Action Against Hunger – South Sudan’s Hidden Crisis
Action Against Hunger works in over 45 countries around the world to save the lives of malnourished children and provide families with access to safe water and good nutrition.
One of these countries is South Sudan, where more than a year of conflict has left a devastating mark on the world’s youngest country. Since conflict erupted in South Sudan in December 2013, families have been plunged into unimaginable chaos. Tens of thousands have been killed and nearly two million more have fled their homes in terror. Half a million have escaped over the border, with many settling in Ethiopia, as well as Kenya, Sudan and Uganda.
The displaced are mainly women and children, who fled the conflict with few possessions and little to no money. With many areas of the country engulfed by violence or the imminent threat of it, they are facing violence, hunger and disease.
Image: © Andrew Parsons / i-Images for Action Against Hunger
Malnutrition rates among children in some areas in South Sudan were high before the conflict began. In fact, Action Against Hunger has been working in what is now South Sudan for 25 years. They have scaled-up their nutrition, water, sanitation and food security programmes to tackle the ongoing food crisis in South Sudan head on.
Action Against Hunger is currently supporting communities in the five most vulnerable states of South Sudan — Unity, Jonglei, Upper Nile, Warrap and Northern Bahr El Ghaza, providing families with food and, where possible, the tools and seeds to try to plant their own.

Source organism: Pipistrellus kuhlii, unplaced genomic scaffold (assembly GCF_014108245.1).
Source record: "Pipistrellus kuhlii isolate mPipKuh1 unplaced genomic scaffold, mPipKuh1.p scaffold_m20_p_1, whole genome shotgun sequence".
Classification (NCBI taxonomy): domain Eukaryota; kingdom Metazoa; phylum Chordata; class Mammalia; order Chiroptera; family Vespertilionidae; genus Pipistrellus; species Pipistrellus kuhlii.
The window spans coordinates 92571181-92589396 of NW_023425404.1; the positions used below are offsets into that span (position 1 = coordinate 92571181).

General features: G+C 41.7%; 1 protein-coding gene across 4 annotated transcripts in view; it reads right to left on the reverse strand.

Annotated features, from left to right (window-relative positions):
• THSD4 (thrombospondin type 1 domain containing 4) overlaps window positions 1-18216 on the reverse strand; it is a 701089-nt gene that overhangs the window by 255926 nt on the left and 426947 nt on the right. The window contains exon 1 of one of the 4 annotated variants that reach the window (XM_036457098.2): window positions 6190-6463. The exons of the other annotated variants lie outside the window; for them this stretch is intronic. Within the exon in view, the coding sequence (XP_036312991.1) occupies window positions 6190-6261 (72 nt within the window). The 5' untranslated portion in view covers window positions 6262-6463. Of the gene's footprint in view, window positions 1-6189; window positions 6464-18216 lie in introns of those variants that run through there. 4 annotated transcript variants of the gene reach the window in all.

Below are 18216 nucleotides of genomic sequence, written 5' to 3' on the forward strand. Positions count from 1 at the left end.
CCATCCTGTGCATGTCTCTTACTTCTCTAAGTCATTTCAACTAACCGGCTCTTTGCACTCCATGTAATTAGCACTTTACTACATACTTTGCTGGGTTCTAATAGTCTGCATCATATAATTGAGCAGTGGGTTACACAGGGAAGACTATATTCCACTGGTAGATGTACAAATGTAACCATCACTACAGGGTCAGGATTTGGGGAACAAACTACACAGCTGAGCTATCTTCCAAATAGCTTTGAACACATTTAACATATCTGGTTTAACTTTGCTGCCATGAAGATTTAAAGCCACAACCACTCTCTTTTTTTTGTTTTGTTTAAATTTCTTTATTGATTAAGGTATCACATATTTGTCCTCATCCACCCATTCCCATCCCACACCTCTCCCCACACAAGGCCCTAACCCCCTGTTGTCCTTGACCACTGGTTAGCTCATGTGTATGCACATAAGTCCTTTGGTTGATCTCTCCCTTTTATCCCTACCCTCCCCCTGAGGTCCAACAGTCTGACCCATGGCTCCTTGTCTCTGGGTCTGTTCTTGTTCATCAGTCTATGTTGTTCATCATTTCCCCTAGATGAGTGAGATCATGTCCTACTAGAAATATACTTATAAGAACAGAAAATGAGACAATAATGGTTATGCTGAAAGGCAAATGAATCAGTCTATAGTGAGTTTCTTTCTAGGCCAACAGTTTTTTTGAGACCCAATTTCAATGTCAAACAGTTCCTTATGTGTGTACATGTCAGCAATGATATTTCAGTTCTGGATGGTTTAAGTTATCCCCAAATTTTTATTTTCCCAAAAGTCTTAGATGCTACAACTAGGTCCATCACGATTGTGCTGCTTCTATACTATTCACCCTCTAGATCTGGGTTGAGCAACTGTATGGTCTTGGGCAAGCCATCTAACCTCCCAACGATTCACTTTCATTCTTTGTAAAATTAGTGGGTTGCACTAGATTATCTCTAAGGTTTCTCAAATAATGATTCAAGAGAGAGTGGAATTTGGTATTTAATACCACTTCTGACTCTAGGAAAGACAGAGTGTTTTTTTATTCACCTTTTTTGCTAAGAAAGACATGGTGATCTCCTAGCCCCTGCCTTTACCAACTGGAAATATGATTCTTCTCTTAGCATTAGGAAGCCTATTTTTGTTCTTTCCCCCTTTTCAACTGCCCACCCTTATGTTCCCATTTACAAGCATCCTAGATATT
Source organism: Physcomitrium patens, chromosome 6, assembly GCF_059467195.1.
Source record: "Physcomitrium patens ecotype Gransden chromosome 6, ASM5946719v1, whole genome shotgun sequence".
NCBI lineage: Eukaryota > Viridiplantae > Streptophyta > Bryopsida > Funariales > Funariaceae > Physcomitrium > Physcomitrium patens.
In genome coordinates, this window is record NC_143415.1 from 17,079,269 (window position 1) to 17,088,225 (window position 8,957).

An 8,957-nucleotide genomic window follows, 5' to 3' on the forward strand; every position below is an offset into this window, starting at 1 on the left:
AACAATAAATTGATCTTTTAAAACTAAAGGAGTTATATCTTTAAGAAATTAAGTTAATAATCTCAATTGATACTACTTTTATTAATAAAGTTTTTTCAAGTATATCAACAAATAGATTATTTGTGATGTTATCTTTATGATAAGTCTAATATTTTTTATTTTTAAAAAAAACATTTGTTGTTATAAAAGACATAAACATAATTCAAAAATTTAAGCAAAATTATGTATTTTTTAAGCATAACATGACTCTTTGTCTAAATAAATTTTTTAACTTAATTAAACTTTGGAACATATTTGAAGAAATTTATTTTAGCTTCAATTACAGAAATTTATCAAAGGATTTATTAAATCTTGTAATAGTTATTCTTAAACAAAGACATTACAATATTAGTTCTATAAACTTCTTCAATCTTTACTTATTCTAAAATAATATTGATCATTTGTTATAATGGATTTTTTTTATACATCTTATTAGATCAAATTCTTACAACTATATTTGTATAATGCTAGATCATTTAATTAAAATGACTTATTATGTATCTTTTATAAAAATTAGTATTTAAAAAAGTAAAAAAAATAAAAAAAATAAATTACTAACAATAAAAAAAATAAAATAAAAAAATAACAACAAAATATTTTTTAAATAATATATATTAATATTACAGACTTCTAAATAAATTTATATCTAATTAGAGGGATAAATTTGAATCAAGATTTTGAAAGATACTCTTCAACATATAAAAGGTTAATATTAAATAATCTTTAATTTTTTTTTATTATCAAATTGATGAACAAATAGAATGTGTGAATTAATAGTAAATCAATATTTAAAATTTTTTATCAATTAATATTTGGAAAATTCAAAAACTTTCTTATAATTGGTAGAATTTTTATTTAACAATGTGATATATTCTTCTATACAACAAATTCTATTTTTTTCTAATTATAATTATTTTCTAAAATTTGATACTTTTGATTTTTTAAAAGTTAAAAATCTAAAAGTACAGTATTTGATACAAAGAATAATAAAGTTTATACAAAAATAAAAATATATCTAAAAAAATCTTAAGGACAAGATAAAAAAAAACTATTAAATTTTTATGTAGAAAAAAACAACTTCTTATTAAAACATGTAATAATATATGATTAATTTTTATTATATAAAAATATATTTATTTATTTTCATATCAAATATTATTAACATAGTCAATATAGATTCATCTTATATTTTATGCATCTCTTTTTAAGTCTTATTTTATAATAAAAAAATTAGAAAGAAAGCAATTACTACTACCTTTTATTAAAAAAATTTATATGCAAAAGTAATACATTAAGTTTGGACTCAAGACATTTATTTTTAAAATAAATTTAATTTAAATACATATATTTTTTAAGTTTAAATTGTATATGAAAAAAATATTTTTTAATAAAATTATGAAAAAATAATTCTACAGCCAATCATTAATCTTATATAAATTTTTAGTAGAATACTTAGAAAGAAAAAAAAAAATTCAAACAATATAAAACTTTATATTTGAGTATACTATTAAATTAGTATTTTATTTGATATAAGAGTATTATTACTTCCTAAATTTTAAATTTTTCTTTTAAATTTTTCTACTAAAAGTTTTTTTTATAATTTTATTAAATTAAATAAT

They are training community volunteers to help identify and refer malnourished children to their outpatient treatment programmes, installing water points and latrines and providing valuable support and advice to mothers on breastfeeding and good hygiene practice in a bid to prevent their children becoming ill.
One of the children who has received support is Garang. At three years old, he should have been bursting with energy and eager to play. But when his anxious mother Abuk Kuot brought him to Action Against Hunger’s stabilisation centre in Aweil, in South Sudan’s Bahr el Ghazal region, his tiny body was drained. Dangerously malnourished, Garang was running a temperature, had diarrhoea and was refusing to eat. Tests revealed Garang was not only acutely malnourished but also suffering from malaria. Less than two days later though, having started malaria treatment, Abuk Kuot says her son appears to be improving and Action Against Hunger’s team are confident he will soon be feeling much better. It’s a relief for the single mother, who walked for hours to get her son to the clinic for help.